Airs Beneath the Moon
Beyond the barn’s single, unglazed window, the stars began to dissolve, one by one, drowning in the chill gray light of dawn. The cows huddled together, head to tail, for comfort and for warmth. The goats stood silent and uneasy in their night pen, listening to the little dun mare laboring in the box stall. It had gone on all night, Char and her mistress grunting and groaning together. Now, as the sky began to brighten, Char’s time had come at last.
Char pushed. Larkyn Hamley, boots braced in the wet straw, pulled. Birth fluids soaked her tabard and her tangled skirts, and filled the stall with an odor both acrid and sweet. Lark knew the smell to be the essence of coming life, of the force that made the crops grow and the moon wax and wane. It was also the scent of death, of the melting of one time into another. Larkyn Hamley was a girl of the soil and the seasons, and her blood surged with the power of the moment, the alchemy of life striving to be.
“Once again, Char,” she panted. Salty sweat dripped in her eyes, but she had no hand free to wipe it away. She tried to lift her shoulder to get teh worst of it, but a fresh spasm wracked Char’s body, and Lark set herself again to pull ont he foal’s slick fetlocks. “Lovely girl,” Lark said. “That’s my brave girl. Once again!”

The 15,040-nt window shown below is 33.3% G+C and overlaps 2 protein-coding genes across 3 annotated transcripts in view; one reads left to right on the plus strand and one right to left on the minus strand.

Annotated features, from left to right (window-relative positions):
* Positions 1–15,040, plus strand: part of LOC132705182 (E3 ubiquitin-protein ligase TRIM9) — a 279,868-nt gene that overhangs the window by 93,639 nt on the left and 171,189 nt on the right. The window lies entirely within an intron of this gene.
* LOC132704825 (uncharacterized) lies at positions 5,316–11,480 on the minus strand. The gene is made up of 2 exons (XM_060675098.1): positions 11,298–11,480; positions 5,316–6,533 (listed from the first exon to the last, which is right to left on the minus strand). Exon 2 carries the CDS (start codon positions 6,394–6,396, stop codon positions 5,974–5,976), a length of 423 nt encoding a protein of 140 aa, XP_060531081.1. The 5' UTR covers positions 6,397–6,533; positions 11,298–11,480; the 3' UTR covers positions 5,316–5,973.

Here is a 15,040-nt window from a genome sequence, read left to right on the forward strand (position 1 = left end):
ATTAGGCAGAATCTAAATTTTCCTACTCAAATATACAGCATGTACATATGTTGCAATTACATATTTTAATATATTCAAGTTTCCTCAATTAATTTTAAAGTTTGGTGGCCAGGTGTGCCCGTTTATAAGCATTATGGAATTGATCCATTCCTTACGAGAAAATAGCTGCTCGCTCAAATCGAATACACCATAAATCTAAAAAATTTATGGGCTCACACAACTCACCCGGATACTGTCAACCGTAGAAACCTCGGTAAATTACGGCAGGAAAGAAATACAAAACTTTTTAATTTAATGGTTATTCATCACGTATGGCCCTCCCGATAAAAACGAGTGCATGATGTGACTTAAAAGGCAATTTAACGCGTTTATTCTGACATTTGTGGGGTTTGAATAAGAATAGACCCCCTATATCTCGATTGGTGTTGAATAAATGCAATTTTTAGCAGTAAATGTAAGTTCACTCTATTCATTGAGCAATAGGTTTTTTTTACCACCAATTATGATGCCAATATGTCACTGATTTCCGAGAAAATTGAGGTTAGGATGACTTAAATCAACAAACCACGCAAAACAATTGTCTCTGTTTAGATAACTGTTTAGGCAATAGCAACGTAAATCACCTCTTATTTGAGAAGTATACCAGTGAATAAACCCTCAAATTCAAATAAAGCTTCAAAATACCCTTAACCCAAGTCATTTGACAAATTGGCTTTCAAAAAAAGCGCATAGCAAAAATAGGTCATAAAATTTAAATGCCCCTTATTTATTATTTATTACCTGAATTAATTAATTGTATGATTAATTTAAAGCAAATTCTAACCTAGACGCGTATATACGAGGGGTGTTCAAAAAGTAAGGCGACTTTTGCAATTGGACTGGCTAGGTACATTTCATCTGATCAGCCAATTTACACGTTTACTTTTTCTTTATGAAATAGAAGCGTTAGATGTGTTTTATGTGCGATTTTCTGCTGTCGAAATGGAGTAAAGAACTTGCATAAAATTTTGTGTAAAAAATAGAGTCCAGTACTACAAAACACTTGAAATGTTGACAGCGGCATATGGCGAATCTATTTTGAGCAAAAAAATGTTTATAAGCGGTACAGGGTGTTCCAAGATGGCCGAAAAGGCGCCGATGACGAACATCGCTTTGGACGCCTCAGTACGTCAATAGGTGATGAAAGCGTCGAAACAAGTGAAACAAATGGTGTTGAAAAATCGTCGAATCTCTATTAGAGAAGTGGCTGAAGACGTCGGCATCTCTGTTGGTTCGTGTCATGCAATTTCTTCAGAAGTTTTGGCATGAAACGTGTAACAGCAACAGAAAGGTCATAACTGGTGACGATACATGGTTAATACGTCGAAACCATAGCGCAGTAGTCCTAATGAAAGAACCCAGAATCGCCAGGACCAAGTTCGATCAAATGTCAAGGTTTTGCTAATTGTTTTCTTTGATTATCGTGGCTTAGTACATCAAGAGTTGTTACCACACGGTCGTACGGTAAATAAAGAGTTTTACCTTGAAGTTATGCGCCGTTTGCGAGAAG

The mare’s sides rippled with effort. Lark’s hands cramped, and she begged Kalla for strength, even though she, an Uplands farm girl, had no right to pray to the horse goddess. It was for Char, poor little Char, her foundling.
Lark knew nothing of horses except what the dun mare had taught her. Horses were rare in the Uplands, and there had never been one on Deeping Farm, nor in the village of Willakeep. Lark had stumbled upon Char standing ankle-deep in the icy waters of the Black River, her ribs standing out like the curved pickets of the haymow, and her hide, the color of smoke from the autumn chimneys, torn by brambles. Neither Lark nor her brothers knew then that Char was with foal, but now, just as sharp-toothed winter began to loosen its bite on the Uplands, she had come to term.
The foal lay widdershins, hind feet first. Lark had tried everything she knew to turn it, without success. Once it was on its way, there was nothing left but to see it through. She gasped for air, in rhythm with Char. She tugged, and Char groaned. The mare gave one last heave. There was a deep, rushing sound, and the foal’s body slid, limp and awkward, legs asprawl, to the matted straw.
A gray shroud, streaked with red, masked its nose and mouth. Lark ripped at the gelatinous stuff with her fingers, clearing the tiny muzzle. She bent, and blew fiercely into the foal’s nostrils. A shuddering breath rewarded her, and a little mewling cry. She cried out herself, exclaiming in wonder as she cradled the wet creature in her arms. His coat felt gluey and rough beneath her hands.
When she was certain his breathing was steady, she lifted her eyes. “Char, look!” she said softly. “Look at your little one!”